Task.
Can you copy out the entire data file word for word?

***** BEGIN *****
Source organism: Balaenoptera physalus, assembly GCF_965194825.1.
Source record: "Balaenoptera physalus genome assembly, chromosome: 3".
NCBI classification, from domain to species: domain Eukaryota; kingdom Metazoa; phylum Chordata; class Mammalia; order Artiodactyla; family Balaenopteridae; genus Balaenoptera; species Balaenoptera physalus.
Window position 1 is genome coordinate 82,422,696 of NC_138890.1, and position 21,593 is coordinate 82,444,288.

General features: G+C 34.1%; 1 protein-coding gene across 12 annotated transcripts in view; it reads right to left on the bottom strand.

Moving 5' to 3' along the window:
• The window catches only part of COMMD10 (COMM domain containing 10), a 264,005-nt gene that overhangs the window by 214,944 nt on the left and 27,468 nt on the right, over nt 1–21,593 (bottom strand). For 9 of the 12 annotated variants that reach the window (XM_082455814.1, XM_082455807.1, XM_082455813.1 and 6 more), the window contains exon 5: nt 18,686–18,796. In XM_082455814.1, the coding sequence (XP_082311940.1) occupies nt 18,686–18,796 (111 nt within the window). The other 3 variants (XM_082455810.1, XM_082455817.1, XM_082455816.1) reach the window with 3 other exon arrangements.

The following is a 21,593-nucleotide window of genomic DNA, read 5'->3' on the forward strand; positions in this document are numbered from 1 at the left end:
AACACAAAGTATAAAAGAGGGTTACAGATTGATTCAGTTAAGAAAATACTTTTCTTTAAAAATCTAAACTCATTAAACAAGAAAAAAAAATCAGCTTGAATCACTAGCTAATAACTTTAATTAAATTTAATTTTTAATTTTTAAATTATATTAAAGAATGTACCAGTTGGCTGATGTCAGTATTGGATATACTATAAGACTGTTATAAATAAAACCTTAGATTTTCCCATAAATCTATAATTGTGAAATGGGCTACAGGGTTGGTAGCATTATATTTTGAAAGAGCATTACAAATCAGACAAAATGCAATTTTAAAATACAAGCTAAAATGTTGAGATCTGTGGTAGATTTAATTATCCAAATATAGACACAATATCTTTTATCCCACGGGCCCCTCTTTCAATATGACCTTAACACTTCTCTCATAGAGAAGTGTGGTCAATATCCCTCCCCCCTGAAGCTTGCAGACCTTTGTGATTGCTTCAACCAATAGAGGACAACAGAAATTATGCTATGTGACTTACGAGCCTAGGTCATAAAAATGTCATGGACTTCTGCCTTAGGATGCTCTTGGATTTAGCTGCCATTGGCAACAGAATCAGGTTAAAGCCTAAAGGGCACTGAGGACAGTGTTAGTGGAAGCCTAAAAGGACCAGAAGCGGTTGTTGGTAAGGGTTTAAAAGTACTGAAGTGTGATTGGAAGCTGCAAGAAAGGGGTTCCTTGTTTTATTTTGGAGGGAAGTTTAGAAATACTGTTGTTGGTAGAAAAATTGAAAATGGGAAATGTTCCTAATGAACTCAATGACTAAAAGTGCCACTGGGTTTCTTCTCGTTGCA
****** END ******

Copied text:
Source organism: Balaenoptera physalus, assembly GCF_965194825.1.
Source record: "Balaenoptera physalus genome assembly, chromosome: 3".
NCBI classification, from domain to species: domain Eukaryota; kingdom Metazoa; phylum Chordata; class Mammalia; order Artiodactyla; family Balaenopteridae; genus Balaenoptera; species Balaenoptera physalus.
Window position 1 is genome coordinate 82,422,696 of NC_138890.1, and position 21,593 is coordinate 82,444,288.

General features: G+C 34.1%; 1 protein-coding gene across 12 annotated transcripts in view; it reads right to left on the bottom strand.

Moving 5' to 3' along the window:
• The window catches only part of COMMD10 (COMM domain containing 10), a 264,005-nt gene that overhangs the window by 214,944 nt on the left and 27,468 nt on the right, over nt 1–21,593 (bottom strand). For 9 of the 12 annotated variants that reach the window (XM_082455814.1, XM_082455807.1, XM_082455813.1 and 6 more), the window contains exon 5: nt 18,686–18,796. In XM_082455814.1, the coding sequence (XP_082311940.1) occupies nt 18,686–18,796 (111 nt within the window). The other 3 variants (XM_082455810.1, XM_082455817.1, XM_082455816.1) reach the window with 3 other exon arrangements.

The following is a 21,593-nucleotide window of genomic DNA, read 5'->3' on the forward strand; positions in this document are numbered from 1 at the left end:
AACACAAAGTATAAAAGAGGGTTACAGATTGATTCAGTTAAGAAAATACTTTTCTTTAAAAATCTAAACTCATTAAACAAGAAAAAAAAATCAGCTTGAATCACTAGCTAATAACTTTAATTAAATTTAATTTTTAATTTTTAAATTATATTAAAGAATGTACCAGTTGGCTGATGTCAGTATTGGATATACTATAAGACTGTTATAAATAAAACCTTAGATTTTCCCATAAATCTATAATTGTGAAATGGGCTACAGGGTTGGTAGCATTATATTTTGAAAGAGCATTACAAATCAGACAAAATGCAATTTTAAAATACAAGCTAAAATGTTGAGATCTGTGGTAGATTTAATTATCCAAATATAGACACAATATCTTTTATCCCACGGGCCCCTCTTTCAATATGACCTTAACACTTCTCTCATAGAGAAGTGTGGTCAATATCCCTCCCCCCTGAAGCTTGCAGACCTTTGTGATTGCTTCAACCAATAGAGGACAACAGAAATTATGCTATGTGACTTACGAGCCTAGGTCATAAAAATGTCATGGACTTCTGCCTTAGGATGCTCTTGGATTTAGCTGCCATTGGCAACAGAATCAGGTTAAAGCCTAAAGGGCACTGAGGACAGTGTTAGTGGAAGCCTAAAAGGACCAGAAGCGGTTGTTGGTAAGGGTTTAAAAGTACTGAAGTGTGATTGGAAGCTGCAAGAAAGGGGTTCCTTGTTTTATTTTGGAGGGAAGTTTAGAAATACTGTTGTTGGTAGAAAAATTGAAAATGGGAAATGTTCCTAATGAACTCAATGACTAAAAGTGCCACTGGGTTTCTTCTCGTTGCA